And here is the second excerpt:

In 1994, EIS officer Mike Siegel, assigned to the CDC Office on Smoking and Health, conducted a cost-benefit analysis of tobacco in the state of Georgia. âFor a long time, most Southern states had ignored this health issue,â Siegel said, âbecause of the powerful tobacco industry lobby.â
In the previous full year, Georgia farmers had grown 96.3 million pounds of tobacco and sold it for $159 million. Revenue from sales of cigarettes, cigars, and chewing tobacco amounted to $1.203 billion, with another $176 million flowing in from state tobacco taxes. Tobacco provided jobs, directly or indirectly, for 35,860 people who earned $1.230 billion. Thus, the annual economic benefit of the nicotine-laden plant came to $2.768 billion.
Annually in Georgia there were 10,650 smoking-attributable deaths from cancer, heart disease, respiratory failure, and fetal/infant fatality. That translated to 177,424 years of potential life lost due to premature smoking deaths. Siegel estimated the stateâs direct and indirect smoking-related medical costs at $2.9 billion per year, while smoking had caused 91.4 million work-loss and bed-disability days in Georgia in 1993, amounting to $6 billion in lost productivity. Thus tobacco cost about $8.9 billion per year. Siegel presented his findings to the Coalition for a Healthy and Responsible Georgia (CHARGe), which pushed for and eventually got smoke-free restaurant legislation in the state.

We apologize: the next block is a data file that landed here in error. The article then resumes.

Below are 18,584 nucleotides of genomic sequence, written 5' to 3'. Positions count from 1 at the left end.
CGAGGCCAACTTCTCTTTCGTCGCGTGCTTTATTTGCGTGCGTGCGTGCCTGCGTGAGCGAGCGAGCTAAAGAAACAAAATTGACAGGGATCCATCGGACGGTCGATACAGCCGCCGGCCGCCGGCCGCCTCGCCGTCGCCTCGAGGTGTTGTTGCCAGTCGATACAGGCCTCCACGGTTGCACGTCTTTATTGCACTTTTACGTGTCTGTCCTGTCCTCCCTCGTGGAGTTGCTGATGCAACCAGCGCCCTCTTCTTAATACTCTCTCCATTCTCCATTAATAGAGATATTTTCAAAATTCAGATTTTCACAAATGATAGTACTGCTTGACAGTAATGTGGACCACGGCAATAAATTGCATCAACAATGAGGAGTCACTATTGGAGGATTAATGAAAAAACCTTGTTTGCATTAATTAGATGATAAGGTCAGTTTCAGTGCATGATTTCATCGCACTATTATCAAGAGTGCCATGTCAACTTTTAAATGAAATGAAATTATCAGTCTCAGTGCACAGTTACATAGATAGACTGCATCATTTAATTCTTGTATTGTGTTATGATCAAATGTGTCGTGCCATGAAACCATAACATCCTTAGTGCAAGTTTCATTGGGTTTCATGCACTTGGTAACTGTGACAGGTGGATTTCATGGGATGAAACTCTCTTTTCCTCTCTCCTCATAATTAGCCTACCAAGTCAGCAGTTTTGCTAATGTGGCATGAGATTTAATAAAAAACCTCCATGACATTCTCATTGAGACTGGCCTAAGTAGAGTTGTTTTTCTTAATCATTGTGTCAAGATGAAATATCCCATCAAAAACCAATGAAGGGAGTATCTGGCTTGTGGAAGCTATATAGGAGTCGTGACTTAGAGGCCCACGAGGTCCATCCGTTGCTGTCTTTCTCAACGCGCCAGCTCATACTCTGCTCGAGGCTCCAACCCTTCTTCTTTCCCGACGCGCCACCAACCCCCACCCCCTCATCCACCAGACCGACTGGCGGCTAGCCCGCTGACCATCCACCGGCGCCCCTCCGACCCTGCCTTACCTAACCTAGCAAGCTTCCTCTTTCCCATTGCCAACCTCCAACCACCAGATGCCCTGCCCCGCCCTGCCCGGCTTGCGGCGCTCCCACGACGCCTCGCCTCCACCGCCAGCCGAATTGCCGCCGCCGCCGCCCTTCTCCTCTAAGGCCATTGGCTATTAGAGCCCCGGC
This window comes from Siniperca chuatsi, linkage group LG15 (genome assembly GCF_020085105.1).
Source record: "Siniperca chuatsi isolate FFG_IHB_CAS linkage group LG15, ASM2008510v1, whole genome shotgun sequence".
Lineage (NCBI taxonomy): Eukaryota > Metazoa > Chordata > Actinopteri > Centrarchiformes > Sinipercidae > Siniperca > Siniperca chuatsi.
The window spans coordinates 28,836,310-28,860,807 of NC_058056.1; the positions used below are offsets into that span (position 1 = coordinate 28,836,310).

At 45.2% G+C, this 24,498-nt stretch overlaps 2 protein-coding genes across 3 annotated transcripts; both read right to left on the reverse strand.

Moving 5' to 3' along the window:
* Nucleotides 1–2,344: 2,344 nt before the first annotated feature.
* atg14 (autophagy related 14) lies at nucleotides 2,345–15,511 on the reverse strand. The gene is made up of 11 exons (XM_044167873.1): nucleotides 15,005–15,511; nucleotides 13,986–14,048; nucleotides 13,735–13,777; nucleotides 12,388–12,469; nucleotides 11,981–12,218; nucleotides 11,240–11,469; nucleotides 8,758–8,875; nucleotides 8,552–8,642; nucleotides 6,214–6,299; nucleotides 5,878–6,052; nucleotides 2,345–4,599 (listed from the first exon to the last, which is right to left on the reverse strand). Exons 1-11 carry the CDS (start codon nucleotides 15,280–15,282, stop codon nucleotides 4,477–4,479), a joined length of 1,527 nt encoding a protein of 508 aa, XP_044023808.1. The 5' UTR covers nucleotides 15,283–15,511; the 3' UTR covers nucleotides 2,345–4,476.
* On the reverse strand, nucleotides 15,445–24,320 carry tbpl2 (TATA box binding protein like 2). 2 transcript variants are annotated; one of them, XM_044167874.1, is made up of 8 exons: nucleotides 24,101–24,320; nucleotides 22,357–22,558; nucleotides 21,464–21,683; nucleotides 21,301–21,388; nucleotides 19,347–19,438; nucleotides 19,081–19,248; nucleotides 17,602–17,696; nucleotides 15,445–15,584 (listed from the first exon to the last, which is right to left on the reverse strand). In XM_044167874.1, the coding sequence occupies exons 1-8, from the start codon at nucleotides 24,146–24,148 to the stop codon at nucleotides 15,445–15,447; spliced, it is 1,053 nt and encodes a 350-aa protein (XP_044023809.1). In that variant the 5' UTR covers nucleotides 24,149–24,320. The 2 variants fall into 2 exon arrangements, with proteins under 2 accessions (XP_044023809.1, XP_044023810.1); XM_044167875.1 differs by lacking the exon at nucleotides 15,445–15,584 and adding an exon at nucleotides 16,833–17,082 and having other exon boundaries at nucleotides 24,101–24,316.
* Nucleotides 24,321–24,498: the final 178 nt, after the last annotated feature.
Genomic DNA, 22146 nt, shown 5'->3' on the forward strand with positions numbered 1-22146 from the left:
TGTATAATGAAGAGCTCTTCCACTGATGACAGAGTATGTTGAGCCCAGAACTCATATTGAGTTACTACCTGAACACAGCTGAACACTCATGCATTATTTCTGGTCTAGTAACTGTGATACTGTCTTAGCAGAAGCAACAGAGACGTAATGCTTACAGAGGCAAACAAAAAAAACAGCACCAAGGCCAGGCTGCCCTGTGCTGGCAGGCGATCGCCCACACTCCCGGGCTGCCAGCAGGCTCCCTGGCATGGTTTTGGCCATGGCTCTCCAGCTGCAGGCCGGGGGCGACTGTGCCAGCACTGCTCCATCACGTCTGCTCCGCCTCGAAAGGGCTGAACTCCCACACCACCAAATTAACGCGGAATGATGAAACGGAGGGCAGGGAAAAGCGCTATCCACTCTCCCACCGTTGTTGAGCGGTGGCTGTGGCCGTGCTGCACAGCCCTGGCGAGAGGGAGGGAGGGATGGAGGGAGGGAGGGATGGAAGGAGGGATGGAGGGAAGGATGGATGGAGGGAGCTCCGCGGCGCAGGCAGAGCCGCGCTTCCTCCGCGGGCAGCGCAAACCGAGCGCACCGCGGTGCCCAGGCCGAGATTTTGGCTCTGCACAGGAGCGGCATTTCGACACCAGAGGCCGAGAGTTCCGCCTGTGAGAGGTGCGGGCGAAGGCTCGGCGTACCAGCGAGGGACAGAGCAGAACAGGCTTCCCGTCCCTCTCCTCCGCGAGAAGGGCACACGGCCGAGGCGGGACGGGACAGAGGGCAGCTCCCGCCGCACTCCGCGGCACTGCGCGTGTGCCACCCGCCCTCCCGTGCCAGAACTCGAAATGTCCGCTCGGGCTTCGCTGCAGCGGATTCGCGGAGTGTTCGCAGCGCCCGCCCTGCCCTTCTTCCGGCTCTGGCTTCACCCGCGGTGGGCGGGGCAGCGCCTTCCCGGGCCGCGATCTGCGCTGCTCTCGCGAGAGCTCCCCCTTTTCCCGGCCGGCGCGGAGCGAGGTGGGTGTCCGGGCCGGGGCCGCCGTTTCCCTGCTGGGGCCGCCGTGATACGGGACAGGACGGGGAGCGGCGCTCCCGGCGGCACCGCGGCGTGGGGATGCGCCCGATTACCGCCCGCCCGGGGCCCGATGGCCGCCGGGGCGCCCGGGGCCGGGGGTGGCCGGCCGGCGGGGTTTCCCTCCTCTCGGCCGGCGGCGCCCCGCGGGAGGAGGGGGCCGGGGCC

Siegel also studied the impact of brand-specific cigarette advertising on youth smoking, demonstrating that the three most heavily advertised brands â Marlboro, Camel, and Newport â were also the most popular among the three million adolescent smokers in the United States. The rate of teenage smoking began to rise in 1988, the year that the Joe Camel campaign launched nationally. Camelâs market share among teens rose by 5.2 percent from 1989 to 1993, as advertising spent on the brand increased from $27 million to $43 million annually.
Siegel testified in seven tobacco cases as an expert witness, leading in part to the massive 1998 nationwide Tobacco Master Settlement Agreement in which the industry agreed to pay $206 billion and sponsor anti-smoking ads. As a result, a pack of cigarettes cost 40 cents more, and youth smoking rates began to drop. --Mark Pendergrast